Hockey Stuff: Canes Stirred, Shaken and Unlucky


The Carolina Hurricanes come into tonight’s game against the Boston Bruins like a strangely-mixed brew, thoroughly stirred and shaken.

Three straight wins – the last on Saturday against Florida, which featured a three-goal third period comeback for the Canes – have stirred the team and, for the moment, put Carolina back atop the NHL’s Southeast Division.

But they’ve been shaken, and badly, by injuries. The latest is the loss of Rod Brind’Amour to a season-ending knee injury.

Brind’Amour, the team’s all-purpose captain and two-way leader, went down with a torn ACL in the opening minutes of Thursday’s win over the Pittsburgh Penguins. Carolina took that game, and followed that up with the win Saturday, but his absence in the lineup is impossible to mask – especially considering how banged-up these Canes already are.

That was plainly evident in Monday’s 5-1 streak-ending Presidents Day matinee loss to the New Jersey Devils. The fact is you could field a pretty solid team with the players on the Hurricanes’ roster who missed either Saturday’s win over Florida or Monday’s loss to New Jersey. In addition to Brind’Amour, the Hurricanes were without the services of:

– forwards Ray Whitney (groin pull) and Erik Cole (flu) on Monday; both could return tonight
– forward and new acquisition Patrick Eaves, who’s missed 10 games with a shoulder/neck injury
– defenseman Bret Hedican, who is day-to-day after missing three games with a lower-body injury
– defenseman Dennis Seidenberg, day-to-day after missing 13 games with an ankle injury
– defenseman David Tanabe, on injured reserved after missing 27 games with a concussion

Gone for the longer term, like Brind’Amour, are Justin Williams (knee, missed 25 games, likely out for the season) and Chad LaRose (broken leg, missed six games). Factor in the recently-traded Cory Stillman and Mike Commodore, and that’s 11 players missing from the season-opening lineup that jump-started the team back in October to the second-best record in the Eastern Conference.

There are some positives. Matt Cullen (vision problems) returned to the ice Saturday, and Joe Corvo, who came from Ottawa with Eaves in the Stillman/Commodore deal, has played well. In addition, the Hurricanes have been particularly buoyed by the play of waiver acquisition Sergei Samsonov, who has 13 points in his 18 games with the team. But filling the gaps in the last few games have been players short on NHL experience, including American League call-ups like Keith Aucoin, Ryan Bayda, Casey Borer, Tim Conboy, Joey Mormina (who made his NHL debut Thursday) and Joe Jensen (who made his NHL debut Monday).

The lack of proven NHL-caliber talent makes the prospect of a strong finish to the season highly questionable. Players who have failed to raise their performance level over the last few months will be forced to raise it a notch or two higher than ever, and they’ll need for it to happen now.

It could happen.

In some ways, despite the injuries and in spite of Monday’s dud in New Jersey, the team is demonstrating some of consistency that’s been so lacking most of the year. The Hurricanes have won four straight at home and are 4-2 in their last six, with the two losses blowouts (by a combined margin of 11-2) at the hands of a very good New Jersey.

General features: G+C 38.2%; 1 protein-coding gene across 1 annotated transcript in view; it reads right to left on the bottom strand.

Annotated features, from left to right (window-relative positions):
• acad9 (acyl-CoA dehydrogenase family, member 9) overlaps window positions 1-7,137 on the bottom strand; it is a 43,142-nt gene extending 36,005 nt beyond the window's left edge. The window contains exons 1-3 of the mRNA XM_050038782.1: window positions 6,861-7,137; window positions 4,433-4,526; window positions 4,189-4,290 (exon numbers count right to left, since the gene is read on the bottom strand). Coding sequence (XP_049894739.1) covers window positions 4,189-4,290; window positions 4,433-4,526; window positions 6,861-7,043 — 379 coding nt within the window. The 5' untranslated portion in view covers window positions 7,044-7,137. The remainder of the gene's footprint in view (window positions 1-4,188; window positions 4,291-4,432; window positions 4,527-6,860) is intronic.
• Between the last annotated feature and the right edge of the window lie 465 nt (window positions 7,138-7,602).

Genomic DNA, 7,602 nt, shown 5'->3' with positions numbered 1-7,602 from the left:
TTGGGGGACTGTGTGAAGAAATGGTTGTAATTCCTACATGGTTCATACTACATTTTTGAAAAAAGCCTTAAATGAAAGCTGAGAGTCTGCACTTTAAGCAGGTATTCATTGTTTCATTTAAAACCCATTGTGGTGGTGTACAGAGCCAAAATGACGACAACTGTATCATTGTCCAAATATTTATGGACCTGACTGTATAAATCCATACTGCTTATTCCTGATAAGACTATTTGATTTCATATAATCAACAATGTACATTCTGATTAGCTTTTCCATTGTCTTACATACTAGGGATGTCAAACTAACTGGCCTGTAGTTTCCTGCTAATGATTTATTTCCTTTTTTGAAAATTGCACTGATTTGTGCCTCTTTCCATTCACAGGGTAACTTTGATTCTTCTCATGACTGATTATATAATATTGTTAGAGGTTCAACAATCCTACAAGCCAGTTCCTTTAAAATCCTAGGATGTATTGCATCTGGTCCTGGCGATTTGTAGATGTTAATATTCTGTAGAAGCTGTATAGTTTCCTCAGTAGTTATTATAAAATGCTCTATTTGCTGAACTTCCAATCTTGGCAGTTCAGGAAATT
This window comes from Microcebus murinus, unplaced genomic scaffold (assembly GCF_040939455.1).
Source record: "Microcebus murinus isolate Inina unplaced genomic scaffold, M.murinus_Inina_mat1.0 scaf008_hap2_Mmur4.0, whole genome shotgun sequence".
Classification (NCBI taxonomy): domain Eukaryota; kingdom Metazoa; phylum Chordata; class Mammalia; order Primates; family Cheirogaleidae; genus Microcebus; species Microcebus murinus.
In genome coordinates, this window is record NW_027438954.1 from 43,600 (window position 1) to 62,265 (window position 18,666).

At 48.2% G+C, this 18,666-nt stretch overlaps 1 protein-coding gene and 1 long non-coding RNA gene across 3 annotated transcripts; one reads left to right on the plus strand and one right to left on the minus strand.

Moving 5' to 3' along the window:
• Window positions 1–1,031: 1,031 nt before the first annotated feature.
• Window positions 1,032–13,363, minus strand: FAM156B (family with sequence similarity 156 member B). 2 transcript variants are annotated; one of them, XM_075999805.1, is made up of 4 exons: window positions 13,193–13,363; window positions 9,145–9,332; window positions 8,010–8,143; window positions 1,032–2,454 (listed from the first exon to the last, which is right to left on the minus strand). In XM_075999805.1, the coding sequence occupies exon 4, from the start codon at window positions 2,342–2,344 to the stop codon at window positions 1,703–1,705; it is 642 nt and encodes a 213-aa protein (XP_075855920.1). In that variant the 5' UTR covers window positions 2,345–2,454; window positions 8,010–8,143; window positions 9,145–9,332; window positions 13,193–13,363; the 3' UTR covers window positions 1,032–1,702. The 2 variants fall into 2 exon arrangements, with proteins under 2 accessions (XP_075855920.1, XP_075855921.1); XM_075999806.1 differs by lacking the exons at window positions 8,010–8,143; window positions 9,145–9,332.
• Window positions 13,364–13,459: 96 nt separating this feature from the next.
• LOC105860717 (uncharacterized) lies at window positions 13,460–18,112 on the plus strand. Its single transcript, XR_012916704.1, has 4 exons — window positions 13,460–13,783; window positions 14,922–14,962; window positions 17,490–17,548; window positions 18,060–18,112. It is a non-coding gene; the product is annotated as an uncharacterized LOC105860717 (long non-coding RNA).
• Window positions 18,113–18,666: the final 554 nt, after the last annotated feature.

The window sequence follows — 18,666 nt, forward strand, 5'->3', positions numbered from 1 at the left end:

They still have a two-point lead in the Southeast and they play their next six (and eight of their next nine) games at home at the RBC Center in Raleigh. The margins, though, are miniscule. The pursuers in the division – the Washington Capitals and the Atlanta Thrashers – have games in hand on Carolina (two and one, respectively) and Florida sits just four points back.

It all makes for a down-to-the-wire finish to a season full of streaks of all kinds. The Detroit Red Wings, who until recently led the NHL’s overall standings by more than 10 points, suddenly lost six straight games before Monday’s win over Colorado. The erstwhile East-leading Ottawa Senators are 0-3 since acquiring Stillman and Commodore from Carolina and have allowed New Jersey and the Montreal Canadiens to catch them atop the conference standings. And aside from the Hurricanes and the surging Devils, only four other conference teams have won as many as six of their last 10 games.

The NHL’s new vision of parity is definitely a reality, but luck isn’t being distributed as evenly as the Hurricanes would hope. More bad breaks like the Brind’Amour injury could close the book on this season early, no matter how well the call-ups play.

Hurricane notes: Carolina is 3-0 against Boston, tonight’s opponent, this season…John Grahame, in goal in Monday’s loss, was making his first start since Dec. 31. Cam Ward had started the previous 12 games…Carolina hasn’t won four games in a row in more than a year, and has won three games in a row just twice this season…the game in New Jersey was the Hurricanes’ 800th regular-season game since relocating to North Carolina in 1997…Carolina will play 12 of its remaining 21 games against division rivals, with seven of those 12 divisional games coming at home…the Huricanes won’t name a permanent captain in Rod Brind’Amour’s absence…Eric Staal, who has worn the “A” of an alternate captain in road games, will wear it during home games as well after the trade of Cory


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